Every time I read something by Sapolsky I get amazed with how prodigious he is. No matter what he's talking about, everything he says is interesting and engaging. That summarises my feelings with this book. I don't find the stress subject very interesting, just because I often suffer from it, therefore I prefer to act like it doesn't exist, but unexpectedly, this helped me realize that I've been doing the entirely wrong thing (want to know why? read t
Nick Weeks
Jan 07, 2010 rated it liked it
Well researched book. Sapolsky, who I am a big fan of, explains why certain types of stresses like long work days end up having more serious negative effects on your physiology than do other types of stress such as a lion chasing after you. Sure the lion stresses you out then and there but a week from now your bodily functions won't still be affected by it.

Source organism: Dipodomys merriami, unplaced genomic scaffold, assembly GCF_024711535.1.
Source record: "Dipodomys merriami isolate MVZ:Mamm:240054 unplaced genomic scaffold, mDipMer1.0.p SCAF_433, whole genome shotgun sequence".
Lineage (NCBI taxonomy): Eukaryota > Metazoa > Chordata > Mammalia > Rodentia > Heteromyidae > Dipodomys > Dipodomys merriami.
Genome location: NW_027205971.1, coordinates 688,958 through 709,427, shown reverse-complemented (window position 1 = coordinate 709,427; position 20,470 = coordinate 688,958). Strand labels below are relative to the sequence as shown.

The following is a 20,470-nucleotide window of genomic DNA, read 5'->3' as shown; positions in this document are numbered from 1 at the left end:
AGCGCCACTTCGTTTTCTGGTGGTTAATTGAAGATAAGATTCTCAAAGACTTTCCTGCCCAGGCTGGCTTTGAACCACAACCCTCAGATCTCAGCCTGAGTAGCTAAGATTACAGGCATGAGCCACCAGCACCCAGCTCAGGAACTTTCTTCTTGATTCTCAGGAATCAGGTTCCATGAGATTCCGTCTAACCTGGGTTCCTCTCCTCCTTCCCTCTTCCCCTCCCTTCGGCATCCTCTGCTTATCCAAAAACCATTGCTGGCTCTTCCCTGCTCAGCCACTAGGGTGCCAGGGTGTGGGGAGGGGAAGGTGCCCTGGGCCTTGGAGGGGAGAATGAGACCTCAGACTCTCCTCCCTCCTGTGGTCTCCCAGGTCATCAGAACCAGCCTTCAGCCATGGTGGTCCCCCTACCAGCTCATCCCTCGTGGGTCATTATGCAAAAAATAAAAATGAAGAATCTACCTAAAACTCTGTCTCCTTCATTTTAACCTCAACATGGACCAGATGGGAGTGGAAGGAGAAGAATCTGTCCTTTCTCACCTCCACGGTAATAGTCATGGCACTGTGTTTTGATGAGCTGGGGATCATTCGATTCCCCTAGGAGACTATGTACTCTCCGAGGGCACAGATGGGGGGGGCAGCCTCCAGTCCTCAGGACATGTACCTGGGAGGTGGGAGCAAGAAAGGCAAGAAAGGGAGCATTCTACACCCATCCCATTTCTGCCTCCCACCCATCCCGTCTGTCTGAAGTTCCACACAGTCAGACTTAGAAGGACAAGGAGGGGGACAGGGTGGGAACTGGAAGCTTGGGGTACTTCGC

My one beef with this book is that it doesn't give you much in the way of how to handle stress. I felt somewhat more stressed after reading
Troy Blackford
Feb 03, 2016 rated it it was amazing
Dr. Sapolsky is everything you could want from an author on a serious topic like stress: a world-class leader in the field of research, a clear and perceptive writer, and equal parts hilarious and profound. Learning about the physiology and psychology of stress would be interesting either way, but learning about it through his book is at least doubly so. Highly recommended.
Jul 29, 2013 rated it it was amazing
Should be compulsory reading for every high school biology student. A thorough dismantling of the reductionist cell biology mindset of the 20th century, Sapolsky shows you how very complex and intricate the interaction is between organism and environment, and how 'genes' may be overrated in a lot of ways.
Feb 23, 2016 rated it it was amazing
this book is hi-la-ri-ous.

not only does sapolsky brilliantly explain the science in an easily digestible way, he does it with flair and humor. had to read this for a class about stress and coping, and i found myself looking forward to each assignment.
Sep 23, 2017 rated it it was amazing